By design, SQLCipher doesn’t perform permanent storage of the database password and key material. This provides maximum flexibility, allowing an application to provide key material from any combination of sources (e.g. user provided passphrase, key material on device, external hardware tokens, etc.).
While this cleanly separates the management of the key material from the implementation of the database encryption, allowing SQLCipher to address the widest possible set of requirements and use cases, it also means the integrating application is responsible for key management.
Application key management is a deep and interesting topic, subject to many security tradeoffs, and highly dependent on the application design and the security requirements. That said, we universally recommend that:
- At least a substantial part of the key material for SQLCipher databases should come directly from the user, and should not be stored on the device itself (i.e. a passphrase).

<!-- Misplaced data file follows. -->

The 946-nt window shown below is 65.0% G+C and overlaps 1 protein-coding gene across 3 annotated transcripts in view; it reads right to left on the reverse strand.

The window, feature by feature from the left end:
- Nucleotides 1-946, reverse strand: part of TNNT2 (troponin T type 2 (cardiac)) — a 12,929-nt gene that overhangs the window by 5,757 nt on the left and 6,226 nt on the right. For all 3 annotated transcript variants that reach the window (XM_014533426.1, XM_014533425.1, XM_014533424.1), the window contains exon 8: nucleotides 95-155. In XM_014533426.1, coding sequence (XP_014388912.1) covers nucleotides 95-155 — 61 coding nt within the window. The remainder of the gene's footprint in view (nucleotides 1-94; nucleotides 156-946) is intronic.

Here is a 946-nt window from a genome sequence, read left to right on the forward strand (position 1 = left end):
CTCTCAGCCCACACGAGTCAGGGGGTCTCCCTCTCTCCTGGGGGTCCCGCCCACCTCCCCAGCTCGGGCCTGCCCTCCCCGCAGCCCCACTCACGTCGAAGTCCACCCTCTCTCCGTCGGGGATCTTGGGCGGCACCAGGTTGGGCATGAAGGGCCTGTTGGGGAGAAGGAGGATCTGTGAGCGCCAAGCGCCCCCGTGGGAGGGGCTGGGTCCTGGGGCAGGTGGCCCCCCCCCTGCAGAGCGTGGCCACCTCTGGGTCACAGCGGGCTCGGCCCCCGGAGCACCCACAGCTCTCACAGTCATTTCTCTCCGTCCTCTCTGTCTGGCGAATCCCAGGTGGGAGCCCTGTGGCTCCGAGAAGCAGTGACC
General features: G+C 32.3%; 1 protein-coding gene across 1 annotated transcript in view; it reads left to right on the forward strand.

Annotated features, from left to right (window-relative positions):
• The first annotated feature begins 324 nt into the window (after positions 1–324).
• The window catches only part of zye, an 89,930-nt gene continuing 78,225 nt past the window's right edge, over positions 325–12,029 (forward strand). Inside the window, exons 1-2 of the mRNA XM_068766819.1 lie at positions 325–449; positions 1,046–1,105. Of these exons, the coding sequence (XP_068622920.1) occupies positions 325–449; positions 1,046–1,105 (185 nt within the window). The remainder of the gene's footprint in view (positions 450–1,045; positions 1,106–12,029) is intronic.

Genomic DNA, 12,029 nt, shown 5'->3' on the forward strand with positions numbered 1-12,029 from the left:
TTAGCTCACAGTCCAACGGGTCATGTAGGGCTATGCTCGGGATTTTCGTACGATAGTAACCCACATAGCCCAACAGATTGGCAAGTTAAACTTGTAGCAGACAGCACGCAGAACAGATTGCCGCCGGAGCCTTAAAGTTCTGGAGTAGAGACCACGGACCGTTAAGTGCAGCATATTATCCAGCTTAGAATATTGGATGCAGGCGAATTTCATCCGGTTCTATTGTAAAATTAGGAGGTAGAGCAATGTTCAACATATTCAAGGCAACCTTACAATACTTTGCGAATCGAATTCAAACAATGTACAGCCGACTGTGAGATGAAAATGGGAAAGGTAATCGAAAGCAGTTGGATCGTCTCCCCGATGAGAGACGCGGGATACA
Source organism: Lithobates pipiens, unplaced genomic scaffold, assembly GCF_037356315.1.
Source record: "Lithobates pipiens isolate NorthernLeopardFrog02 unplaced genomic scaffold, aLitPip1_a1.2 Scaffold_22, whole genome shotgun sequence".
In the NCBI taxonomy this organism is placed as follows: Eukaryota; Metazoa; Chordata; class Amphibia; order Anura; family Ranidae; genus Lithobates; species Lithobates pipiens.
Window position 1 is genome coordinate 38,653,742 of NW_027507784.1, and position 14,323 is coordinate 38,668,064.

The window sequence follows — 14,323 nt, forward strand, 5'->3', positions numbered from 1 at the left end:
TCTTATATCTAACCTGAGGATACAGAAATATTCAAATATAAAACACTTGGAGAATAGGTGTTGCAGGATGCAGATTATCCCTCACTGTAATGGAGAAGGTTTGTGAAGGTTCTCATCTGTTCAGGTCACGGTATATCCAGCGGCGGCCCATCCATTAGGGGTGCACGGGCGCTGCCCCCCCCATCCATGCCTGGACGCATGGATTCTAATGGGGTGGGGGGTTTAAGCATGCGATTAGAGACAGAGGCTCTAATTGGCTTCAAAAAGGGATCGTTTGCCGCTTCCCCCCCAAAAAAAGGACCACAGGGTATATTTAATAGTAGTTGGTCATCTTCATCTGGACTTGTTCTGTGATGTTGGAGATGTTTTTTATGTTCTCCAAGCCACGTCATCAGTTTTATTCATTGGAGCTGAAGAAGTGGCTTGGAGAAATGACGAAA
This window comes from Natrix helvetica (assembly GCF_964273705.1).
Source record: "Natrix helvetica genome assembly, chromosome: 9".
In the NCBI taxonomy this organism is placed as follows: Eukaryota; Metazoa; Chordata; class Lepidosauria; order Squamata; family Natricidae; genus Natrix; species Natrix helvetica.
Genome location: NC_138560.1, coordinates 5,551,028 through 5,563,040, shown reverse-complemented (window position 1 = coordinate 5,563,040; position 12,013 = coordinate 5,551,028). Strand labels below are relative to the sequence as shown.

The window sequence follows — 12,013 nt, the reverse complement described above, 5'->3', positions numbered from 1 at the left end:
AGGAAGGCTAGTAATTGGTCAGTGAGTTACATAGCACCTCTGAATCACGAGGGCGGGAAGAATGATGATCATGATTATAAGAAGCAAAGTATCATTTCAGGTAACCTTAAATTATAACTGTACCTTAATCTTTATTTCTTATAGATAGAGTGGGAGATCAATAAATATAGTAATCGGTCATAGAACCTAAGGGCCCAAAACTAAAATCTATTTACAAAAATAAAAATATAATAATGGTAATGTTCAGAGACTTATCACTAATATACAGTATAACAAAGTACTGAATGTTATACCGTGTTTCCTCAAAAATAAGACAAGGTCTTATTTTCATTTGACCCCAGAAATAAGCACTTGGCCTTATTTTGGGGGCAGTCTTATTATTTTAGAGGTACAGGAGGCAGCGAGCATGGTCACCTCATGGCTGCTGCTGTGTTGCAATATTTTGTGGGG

- The key material should not be hard coded into an application.
In other words, it would be fine to take a passphrase from a user and mix in some material like a random file or device ID into the key, provided that a significant part of the key material is a secret coming directly from the user when the application runs.
Note that hardcoding a key in application code is not suitable for any secure implementation. While a hardcoded key may provide rudimentary DRM functionality for simple applications, as long as the key is in the binary, a dedicated attacker will be able to find it and use it to compromise a database.
Note that storing key material on the device is also risky, even when using a system Keychain or a permission-secured file. In these cases physical compromise of a device could effectively render the encryption useless if the the key material is stored in an accessible place.